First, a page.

Lord Herbert of Cherbury.


230   Elegy over a Tomb

MUST I then see, alas! eternal night
       Sitting upon those fairest eyes,
And closing all those beams, which once did rise
       So radiant and bright,
That light and heat in them to us did prove
         Knowledge and Love?

Oh, if you did delight no more to stay
       Upon this low and earthly stage,
But rather chose an endless heritage,
       Tell us at least, we pray,
Where all the beauties that those ashes ow’d
         Are now bestow’d?

Doth the Sun now his light with yours renew?
       Have Waves the curling of your hair?
Did you restore unto the Sky and Air,
       The red, and white, and blue?
Have you vouchsafed to flow’rs since your death
         That sweetest breath?

Had not Heav’ns Lights else in their houses slept,
       Or to some private life retir’d?
Must not the Sky and Air have else conspir’d?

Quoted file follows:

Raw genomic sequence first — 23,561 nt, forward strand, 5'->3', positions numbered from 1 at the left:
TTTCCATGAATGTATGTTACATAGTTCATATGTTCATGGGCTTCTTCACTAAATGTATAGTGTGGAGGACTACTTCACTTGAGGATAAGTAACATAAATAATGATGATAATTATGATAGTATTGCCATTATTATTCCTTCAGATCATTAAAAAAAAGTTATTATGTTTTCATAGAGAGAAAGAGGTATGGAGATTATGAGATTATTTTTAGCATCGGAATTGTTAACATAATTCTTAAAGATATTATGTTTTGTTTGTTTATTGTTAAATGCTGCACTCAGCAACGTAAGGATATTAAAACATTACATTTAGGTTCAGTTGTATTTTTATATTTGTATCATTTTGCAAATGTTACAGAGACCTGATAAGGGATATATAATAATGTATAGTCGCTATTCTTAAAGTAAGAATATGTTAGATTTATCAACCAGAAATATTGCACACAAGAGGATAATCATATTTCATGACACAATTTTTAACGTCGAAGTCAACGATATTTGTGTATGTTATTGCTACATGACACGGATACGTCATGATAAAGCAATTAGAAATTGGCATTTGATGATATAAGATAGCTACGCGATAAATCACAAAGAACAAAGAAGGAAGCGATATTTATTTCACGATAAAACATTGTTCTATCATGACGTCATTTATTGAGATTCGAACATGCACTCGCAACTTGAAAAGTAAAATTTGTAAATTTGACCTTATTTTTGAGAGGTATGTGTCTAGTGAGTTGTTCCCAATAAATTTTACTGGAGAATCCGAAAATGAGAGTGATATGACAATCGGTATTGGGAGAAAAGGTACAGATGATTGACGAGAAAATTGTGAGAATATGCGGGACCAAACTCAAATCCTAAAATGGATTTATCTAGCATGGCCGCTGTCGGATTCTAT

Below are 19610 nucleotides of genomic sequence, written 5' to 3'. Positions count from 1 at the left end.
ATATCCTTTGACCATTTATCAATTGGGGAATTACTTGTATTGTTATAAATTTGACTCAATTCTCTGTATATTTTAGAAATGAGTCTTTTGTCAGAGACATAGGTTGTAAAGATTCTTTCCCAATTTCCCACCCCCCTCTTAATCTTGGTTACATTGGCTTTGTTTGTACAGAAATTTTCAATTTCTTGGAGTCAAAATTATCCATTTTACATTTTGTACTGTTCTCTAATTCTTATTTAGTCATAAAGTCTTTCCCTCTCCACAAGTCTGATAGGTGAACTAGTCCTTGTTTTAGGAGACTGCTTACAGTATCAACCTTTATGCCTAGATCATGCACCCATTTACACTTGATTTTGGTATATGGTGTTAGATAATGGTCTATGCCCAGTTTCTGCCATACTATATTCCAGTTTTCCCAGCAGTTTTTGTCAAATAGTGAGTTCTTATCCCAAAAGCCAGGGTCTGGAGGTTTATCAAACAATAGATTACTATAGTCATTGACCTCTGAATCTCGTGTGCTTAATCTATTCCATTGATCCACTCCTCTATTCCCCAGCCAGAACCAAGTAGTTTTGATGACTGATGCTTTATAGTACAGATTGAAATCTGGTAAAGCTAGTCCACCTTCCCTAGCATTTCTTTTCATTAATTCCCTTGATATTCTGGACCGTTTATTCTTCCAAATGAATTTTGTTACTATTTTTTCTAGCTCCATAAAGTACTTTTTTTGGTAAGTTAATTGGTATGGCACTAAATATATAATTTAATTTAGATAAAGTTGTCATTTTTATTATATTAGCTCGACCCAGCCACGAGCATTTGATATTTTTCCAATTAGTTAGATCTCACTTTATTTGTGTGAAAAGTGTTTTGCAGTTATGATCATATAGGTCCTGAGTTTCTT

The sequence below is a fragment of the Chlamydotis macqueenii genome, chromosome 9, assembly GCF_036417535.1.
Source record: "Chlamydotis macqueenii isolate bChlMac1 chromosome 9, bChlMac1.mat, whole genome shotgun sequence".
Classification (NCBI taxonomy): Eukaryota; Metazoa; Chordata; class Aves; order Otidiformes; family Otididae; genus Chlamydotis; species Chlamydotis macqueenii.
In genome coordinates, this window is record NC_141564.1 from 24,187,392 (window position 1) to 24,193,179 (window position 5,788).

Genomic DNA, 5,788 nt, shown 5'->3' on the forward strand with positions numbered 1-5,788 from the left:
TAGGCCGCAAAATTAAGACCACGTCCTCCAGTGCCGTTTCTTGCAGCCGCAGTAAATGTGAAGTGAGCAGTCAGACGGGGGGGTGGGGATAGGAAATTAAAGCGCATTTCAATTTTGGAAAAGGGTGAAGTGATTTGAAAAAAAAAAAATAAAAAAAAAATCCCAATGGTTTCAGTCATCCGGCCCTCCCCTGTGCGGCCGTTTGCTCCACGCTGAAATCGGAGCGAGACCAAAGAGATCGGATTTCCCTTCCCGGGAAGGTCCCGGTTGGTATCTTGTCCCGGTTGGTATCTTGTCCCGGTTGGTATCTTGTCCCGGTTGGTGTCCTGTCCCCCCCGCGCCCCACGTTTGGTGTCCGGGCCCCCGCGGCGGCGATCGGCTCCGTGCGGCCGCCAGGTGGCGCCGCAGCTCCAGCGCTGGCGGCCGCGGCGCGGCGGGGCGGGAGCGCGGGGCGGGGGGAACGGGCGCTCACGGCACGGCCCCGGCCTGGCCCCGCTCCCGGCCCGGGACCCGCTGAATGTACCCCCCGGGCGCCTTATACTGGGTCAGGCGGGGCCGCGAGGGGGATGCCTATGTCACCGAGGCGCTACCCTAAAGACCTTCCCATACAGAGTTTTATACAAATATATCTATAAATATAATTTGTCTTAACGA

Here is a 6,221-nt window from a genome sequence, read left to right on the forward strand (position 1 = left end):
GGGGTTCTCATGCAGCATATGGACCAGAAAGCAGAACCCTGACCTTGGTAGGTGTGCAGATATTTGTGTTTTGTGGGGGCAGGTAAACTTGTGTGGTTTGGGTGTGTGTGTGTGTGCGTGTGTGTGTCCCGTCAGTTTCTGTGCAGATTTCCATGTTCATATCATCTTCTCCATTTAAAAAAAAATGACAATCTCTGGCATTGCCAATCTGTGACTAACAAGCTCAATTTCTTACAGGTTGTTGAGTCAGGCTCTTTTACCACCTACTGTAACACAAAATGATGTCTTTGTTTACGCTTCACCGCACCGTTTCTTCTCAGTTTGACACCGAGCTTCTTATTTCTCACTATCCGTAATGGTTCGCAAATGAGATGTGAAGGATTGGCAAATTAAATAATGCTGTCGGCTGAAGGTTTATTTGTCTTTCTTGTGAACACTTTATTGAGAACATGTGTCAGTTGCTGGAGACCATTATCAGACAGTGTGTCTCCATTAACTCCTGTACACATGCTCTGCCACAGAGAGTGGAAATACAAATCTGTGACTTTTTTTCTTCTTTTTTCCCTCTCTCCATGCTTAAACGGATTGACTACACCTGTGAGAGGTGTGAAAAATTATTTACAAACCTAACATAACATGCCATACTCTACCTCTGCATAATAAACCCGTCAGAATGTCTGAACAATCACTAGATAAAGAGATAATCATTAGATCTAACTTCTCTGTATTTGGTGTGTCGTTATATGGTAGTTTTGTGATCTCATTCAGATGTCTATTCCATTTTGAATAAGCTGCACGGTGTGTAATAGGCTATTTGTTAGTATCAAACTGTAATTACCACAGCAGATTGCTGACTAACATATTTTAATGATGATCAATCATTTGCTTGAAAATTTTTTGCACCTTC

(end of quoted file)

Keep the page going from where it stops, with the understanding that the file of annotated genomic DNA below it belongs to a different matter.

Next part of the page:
And in their Regions wept?
Must not each flower else the earth could breed
         Have been a weed?

But thus enrich’d may we not yield some cause
     Why they themselves lament no more?
That must have changed the course they held before,
     And broke their proper Laws,
Had not your beauties giv’n this second birth
       To Heaven and Earth?

Tell us—for Oracles must still ascend,
     For those that crave them at your tomb—
Tell us, where are those beauties now become,
     And what they now intend:
Tell us, alas, that cannot tell our grief,
        Or hope relief.

  By PanEris using Melati.

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